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It’s not uncommon for a football team to adorn helmets with some sort of sticker intended to pay tribute.
The Indiana-polis Colts don’t need a miniaturized likeness of head coach Chuck Pagano on their headwear. Not in the back. Not above the top of the facemask. And certainly not between the sides of the blue horseshoe.
Whether the leukemia-stricken coach is attending a game in person, he’s there. Always. It’s a team on a mission. That mission being an endeavor to become immersed in playoff football in early January so that their 52-year-old coach is on the sideline where he belongs.
Stand a few feet from interim head coach Bruce Arians during a a postgame press conference, and the intensity he demonstrates is unavoidable. It’s not that the Colts want to do this for Chuck, more along the lines that the Colts will do this for Chuck.
“It’s all 53 guys for one common cause, and that’s to extend this season for Chuck,” Arians said late Sunday afternoon following his team’s 20-13 defeat of Buffalo. “Our guys are playing their tails off. Chuck’s illness has bonded our football team and our coaching staff because we’re going to do this for him.”
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Don’t set a blocking sled near Arians when he’s talking about Pagano. He’s capable of pushing it through the wall. And pity the media member in this situation who makes eye contact with Arians before following up with a “But what if ...” Thankfully, so far there have been none.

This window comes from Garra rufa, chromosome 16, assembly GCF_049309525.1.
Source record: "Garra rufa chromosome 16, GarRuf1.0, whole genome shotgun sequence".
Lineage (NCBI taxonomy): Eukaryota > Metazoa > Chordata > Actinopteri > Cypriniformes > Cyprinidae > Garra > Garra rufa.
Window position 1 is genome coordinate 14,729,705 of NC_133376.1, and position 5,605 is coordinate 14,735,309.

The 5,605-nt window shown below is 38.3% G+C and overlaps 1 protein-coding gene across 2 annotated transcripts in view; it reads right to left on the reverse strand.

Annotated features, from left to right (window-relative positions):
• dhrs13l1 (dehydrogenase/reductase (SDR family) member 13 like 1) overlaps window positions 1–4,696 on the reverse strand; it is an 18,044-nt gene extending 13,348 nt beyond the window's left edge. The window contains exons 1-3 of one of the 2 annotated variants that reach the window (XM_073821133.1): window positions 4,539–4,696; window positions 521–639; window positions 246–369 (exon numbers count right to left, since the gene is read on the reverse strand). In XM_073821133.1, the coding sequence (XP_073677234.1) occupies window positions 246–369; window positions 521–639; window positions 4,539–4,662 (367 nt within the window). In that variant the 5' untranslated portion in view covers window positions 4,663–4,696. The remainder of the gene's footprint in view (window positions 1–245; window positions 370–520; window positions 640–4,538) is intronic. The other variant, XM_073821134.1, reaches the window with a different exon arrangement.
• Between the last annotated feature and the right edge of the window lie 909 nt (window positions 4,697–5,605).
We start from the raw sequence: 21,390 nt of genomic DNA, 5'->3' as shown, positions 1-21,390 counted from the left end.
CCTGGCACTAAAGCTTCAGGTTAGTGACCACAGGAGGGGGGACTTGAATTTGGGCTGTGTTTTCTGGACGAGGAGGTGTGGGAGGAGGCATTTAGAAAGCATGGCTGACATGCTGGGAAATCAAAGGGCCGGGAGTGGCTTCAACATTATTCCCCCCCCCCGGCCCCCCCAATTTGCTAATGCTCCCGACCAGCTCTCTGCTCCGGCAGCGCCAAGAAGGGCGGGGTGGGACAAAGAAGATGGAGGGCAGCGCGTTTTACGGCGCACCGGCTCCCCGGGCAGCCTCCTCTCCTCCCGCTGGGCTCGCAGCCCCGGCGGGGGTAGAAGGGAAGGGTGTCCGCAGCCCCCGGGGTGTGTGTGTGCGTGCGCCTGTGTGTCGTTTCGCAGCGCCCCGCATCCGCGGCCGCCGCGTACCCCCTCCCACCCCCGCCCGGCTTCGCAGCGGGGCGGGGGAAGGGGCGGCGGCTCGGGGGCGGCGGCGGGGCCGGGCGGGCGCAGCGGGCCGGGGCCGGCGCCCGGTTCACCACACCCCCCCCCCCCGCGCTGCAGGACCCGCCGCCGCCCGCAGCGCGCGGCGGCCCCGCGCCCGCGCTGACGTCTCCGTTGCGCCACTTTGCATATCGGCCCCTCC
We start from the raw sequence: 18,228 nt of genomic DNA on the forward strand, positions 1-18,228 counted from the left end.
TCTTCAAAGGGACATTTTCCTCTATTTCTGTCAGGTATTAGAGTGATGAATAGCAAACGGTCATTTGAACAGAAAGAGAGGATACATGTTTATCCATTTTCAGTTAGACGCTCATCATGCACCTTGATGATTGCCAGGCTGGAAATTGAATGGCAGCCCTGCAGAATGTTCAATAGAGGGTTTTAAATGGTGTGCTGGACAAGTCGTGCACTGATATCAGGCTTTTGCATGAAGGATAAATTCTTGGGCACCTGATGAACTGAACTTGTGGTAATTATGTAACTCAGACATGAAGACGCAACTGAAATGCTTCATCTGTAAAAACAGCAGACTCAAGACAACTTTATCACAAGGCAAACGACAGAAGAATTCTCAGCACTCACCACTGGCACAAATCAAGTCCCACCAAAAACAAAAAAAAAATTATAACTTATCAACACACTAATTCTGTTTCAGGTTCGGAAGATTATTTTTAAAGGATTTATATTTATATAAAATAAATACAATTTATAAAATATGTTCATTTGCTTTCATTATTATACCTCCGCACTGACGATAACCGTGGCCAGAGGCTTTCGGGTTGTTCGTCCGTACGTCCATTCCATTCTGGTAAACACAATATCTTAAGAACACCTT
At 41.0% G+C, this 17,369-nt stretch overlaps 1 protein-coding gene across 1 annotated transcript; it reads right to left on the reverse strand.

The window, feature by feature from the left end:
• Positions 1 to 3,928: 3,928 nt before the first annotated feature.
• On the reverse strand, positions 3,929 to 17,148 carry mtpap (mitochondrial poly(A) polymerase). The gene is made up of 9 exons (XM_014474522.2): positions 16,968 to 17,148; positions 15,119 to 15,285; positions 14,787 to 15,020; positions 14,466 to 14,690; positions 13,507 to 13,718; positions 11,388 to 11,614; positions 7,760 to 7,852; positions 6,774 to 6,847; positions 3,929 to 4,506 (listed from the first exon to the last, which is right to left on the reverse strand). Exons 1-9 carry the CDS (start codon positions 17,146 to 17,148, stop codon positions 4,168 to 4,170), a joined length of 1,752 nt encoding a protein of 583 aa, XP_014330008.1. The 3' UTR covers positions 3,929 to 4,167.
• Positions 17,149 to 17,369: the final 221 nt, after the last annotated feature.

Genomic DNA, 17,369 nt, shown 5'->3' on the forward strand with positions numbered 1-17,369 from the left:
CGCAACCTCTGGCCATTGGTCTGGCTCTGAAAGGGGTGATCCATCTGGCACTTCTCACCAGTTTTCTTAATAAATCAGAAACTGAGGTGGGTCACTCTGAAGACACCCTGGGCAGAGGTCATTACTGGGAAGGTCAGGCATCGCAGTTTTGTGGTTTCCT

Indianapolis at 7-4 is playing inspired and, not counting last week’s collapse at New England, good football.
Next week’s game at Detroit against a Lions team that at that point will have 10 days rest is a test this team is equipped to pass. Then it’s a home game against a struggling Tennessee squad, meaning the possibility of taking a 9-4 record to Houston on Dec. 8 is very real.
The victory against the Bills, while not a statistical jaw-dropper in any one phase of the game, might have been the Colts’ most Pagano-esque effort yet.
Special teams were huge. The defense bent on occasion, but refused to break. Quarterback Andrew Luck passed for 240 yards, his fourth-lowest total in 11 starts. The running game managed 87 yards, but was effective when it had to be.
“Chuck built everything on team. I think that was a team victory right there,” Arians said.
Unlike the franchise’s finesse teams of the recent past, these Indianapolis Colts are meat-and-potatos all the way.
They have a no-nonsense head coach doing everything in his power to take down cancer, a replacement determined to resume his role as a full-time offensive coordinator and 53 men who have taken to an old-school approach and run with it.
Playoff berths aren’t awarded with style points. It’s about victories, and Indianapolis is sitting on seven in what is shaping up to be a magical season in many respects.
Arians firmly believes this team will be taking on all comers in January. If you doubt him, it might be wise to keep it to yourself.
Mike Beas is a sports writer for the Daily Journal. Send comments to firstname.lastname@example.org.
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